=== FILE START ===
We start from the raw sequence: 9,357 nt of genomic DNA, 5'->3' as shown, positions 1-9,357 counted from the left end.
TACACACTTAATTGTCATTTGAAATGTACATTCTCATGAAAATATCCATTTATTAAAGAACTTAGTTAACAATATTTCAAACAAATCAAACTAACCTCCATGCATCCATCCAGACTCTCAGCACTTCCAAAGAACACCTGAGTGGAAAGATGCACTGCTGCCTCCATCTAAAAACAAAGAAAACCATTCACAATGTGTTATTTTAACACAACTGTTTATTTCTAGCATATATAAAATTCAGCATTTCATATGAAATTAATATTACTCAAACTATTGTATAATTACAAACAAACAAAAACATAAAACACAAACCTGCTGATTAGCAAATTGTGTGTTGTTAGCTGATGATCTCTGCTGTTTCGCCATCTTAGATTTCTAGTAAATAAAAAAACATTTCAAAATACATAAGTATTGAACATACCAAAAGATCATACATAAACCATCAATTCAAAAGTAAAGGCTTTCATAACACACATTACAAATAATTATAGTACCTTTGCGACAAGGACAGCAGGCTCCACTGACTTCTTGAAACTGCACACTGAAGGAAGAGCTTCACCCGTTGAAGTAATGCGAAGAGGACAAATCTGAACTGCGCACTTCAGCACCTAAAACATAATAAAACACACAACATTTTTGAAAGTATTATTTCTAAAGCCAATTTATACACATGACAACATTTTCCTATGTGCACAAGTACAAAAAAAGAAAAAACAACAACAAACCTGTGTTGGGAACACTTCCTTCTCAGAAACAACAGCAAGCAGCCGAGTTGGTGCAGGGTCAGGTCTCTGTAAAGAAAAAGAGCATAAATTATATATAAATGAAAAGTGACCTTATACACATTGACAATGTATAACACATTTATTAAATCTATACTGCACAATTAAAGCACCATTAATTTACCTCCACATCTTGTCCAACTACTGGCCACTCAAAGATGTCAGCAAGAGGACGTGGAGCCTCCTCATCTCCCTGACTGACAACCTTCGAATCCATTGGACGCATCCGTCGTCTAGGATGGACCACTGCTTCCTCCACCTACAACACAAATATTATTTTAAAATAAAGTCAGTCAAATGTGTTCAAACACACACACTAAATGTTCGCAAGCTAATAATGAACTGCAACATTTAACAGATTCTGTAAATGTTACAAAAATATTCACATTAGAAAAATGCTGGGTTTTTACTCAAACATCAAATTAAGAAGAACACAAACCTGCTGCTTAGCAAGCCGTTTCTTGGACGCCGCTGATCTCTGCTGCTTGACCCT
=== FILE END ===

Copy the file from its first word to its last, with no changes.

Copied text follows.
We start from the raw sequence: 9,357 nt of genomic DNA, 5'->3' as shown, positions 1-9,357 counted from the left end.
TACACACTTAATTGTCATTTGAAATGTACATTCTCATGAAAATATCCATTTATTAAAGAACTTAGTTAACAATATTTCAAACAAATCAAACTAACCTCCATGCATCCATCCAGACTCTCAGCACTTCCAAAGAACACCTGAGTGGAAAGATGCACTGCTGCCTCCATCTAAAAACAAAGAAAACCATTCACAATGTGTTATTTTAACACAACTGTTTATTTCTAGCATATATAAAATTCAGCATTTCATATGAAATTAATATTACTCAAACTATTGTATAATTACAAACAAACAAAAACATAAAACACAAACCTGCTGATTAGCAAATTGTGTGTTGTTAGCTGATGATCTCTGCTGTTTCGCCATCTTAGATTTCTAGTAAATAAAAAAACATTTCAAAATACATAAGTATTGAACATACCAAAAGATCATACATAAACCATCAATTCAAAAGTAAAGGCTTTCATAACACACATTACAAATAATTATAGTACCTTTGCGACAAGGACAGCAGGCTCCACTGACTTCTTGAAACTGCACACTGAAGGAAGAGCTTCACCCGTTGAAGTAATGCGAAGAGGACAAATCTGAACTGCGCACTTCAGCACCTAAAACATAATAAAACACACAACATTTTTGAAAGTATTATTTCTAAAGCCAATTTATACACATGACAACATTTTCCTATGTGCACAAGTACAAAAAAAGAAAAAACAACAACAAACCTGTGTTGGGAACACTTCCTTCTCAGAAACAACAGCAAGCAGCCGAGTTGGTGCAGGGTCAGGTCTCTGTAAAGAAAAAGAGCATAAATTATATATAAATGAAAAGTGACCTTATACACATTGACAATGTATAACACATTTATTAAATCTATACTGCACAATTAAAGCACCATTAATTTACCTCCACATCTTGTCCAACTACTGGCCACTCAAAGATGTCAGCAAGAGGACGTGGAGCCTCCTCATCTCCCTGACTGACAACCTTCGAATCCATTGGACGCATCCGTCGTCTAGGATGGACCACTGCTTCCTCCACCTACAACACAAATATTATTTTAAAATAAAGTCAGTCAAATGTGTTCAAACACACACACTAAATGTTCGCAAGCTAATAATGAACTGCAACATTTAACAGATTCTGTAAATGTTACAAAAATATTCACATTAGAAAAATGCTGGGTTTTTACTCAAACATCAAATTAAGAAGAACACAAACCTGCTGCTTAGCAAGCCGTTTCTTGGACGCCGCTGATCTCTGCTGCTTGACCCT